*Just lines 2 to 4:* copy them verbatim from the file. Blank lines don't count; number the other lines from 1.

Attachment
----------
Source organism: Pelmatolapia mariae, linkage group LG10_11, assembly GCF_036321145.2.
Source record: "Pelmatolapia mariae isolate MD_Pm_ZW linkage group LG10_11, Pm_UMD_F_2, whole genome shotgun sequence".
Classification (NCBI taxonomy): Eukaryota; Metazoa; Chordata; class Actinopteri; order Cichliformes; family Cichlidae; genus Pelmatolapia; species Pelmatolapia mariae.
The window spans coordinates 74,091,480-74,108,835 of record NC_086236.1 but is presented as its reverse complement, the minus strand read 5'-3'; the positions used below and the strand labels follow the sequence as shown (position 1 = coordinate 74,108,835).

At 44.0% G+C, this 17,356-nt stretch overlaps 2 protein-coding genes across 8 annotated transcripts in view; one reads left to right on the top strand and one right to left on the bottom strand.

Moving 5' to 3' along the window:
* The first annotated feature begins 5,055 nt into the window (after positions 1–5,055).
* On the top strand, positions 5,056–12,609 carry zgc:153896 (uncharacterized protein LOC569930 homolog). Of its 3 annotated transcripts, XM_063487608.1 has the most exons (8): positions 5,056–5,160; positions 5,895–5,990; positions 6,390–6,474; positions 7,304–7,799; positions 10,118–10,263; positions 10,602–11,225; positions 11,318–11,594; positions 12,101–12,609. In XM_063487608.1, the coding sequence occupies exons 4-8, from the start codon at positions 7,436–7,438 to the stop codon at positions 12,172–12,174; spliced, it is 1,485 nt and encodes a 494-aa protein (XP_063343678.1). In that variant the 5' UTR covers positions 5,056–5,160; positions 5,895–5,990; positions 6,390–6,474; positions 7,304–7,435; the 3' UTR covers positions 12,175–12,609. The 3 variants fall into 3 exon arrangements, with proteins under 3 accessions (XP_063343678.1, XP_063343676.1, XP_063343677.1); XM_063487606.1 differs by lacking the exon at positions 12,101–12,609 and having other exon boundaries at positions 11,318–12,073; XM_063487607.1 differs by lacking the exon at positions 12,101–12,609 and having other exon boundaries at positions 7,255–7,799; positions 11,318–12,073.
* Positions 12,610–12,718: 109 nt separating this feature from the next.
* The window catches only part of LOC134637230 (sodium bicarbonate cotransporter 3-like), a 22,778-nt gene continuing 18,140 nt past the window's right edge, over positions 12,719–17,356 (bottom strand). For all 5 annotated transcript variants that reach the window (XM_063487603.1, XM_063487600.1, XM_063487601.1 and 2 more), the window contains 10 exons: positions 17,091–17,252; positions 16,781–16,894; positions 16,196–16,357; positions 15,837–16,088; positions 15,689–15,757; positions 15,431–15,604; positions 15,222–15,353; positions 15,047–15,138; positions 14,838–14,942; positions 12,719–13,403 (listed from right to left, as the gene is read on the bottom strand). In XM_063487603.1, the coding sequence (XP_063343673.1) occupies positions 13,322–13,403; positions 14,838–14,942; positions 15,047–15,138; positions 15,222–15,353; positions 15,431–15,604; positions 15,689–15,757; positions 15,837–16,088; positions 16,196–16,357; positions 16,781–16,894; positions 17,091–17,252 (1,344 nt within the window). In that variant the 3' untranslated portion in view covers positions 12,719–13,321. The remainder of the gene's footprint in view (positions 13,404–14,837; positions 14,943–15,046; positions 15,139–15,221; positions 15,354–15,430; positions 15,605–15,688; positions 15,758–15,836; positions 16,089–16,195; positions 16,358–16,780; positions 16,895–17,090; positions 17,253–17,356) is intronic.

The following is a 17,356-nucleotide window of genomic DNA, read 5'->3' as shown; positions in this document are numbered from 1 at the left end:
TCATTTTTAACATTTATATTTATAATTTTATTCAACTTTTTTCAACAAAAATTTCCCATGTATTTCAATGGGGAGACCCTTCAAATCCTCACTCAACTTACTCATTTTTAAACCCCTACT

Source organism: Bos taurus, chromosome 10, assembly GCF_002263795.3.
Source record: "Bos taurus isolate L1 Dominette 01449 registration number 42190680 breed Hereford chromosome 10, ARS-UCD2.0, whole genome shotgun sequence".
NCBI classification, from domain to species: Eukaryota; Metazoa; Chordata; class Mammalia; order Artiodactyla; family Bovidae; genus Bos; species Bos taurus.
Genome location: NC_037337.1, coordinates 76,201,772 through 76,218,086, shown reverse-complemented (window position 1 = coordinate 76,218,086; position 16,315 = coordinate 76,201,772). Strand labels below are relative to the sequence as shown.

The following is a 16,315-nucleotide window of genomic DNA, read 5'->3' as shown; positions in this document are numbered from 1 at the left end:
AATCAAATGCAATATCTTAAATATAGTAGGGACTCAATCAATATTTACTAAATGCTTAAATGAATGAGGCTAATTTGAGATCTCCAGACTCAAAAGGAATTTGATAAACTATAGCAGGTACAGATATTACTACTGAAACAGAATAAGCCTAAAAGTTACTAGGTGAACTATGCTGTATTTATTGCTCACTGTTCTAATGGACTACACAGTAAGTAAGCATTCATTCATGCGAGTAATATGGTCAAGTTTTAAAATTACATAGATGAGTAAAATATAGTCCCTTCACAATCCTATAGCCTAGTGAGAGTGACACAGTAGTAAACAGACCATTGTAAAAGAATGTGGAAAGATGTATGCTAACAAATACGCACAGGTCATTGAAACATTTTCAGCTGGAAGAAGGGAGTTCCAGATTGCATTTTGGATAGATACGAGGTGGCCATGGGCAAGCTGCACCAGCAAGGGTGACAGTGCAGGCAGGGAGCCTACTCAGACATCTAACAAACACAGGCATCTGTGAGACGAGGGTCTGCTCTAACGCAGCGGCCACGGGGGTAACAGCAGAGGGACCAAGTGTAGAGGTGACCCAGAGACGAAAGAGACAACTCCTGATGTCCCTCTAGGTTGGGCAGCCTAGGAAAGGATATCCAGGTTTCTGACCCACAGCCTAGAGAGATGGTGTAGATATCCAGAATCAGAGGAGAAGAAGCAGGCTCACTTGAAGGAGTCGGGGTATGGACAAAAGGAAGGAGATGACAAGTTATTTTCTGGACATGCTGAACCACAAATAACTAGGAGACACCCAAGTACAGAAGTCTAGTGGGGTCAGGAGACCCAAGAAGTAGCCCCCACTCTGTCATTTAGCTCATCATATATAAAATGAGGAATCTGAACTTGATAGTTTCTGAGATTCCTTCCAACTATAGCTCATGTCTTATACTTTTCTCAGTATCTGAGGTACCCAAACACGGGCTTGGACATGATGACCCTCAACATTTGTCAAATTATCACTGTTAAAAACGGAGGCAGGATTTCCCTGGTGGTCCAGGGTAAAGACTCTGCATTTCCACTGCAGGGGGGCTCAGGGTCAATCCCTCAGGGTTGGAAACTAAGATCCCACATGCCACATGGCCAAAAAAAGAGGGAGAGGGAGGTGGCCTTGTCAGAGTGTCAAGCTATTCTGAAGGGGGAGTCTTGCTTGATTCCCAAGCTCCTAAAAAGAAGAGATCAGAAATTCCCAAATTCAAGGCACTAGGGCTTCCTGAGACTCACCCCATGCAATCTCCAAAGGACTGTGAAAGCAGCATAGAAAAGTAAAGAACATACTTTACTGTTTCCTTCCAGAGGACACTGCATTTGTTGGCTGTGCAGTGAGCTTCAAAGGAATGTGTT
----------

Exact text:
Source record: "Pelmatolapia mariae isolate MD_Pm_ZW linkage group LG10_11, Pm_UMD_F_2, whole genome shotgun sequence".
Classification (NCBI taxonomy): Eukaryota; Metazoa; Chordata; class Actinopteri; order Cichliformes; family Cichlidae; genus Pelmatolapia; species Pelmatolapia mariae.
The window spans coordinates 74,091,480-74,108,835 of record NC_086236.1 but is presented as its reverse complement, the minus strand read 5'-3'; the positions used below and the strand labels follow the sequence as shown (position 1 = coordinate 74,108,835).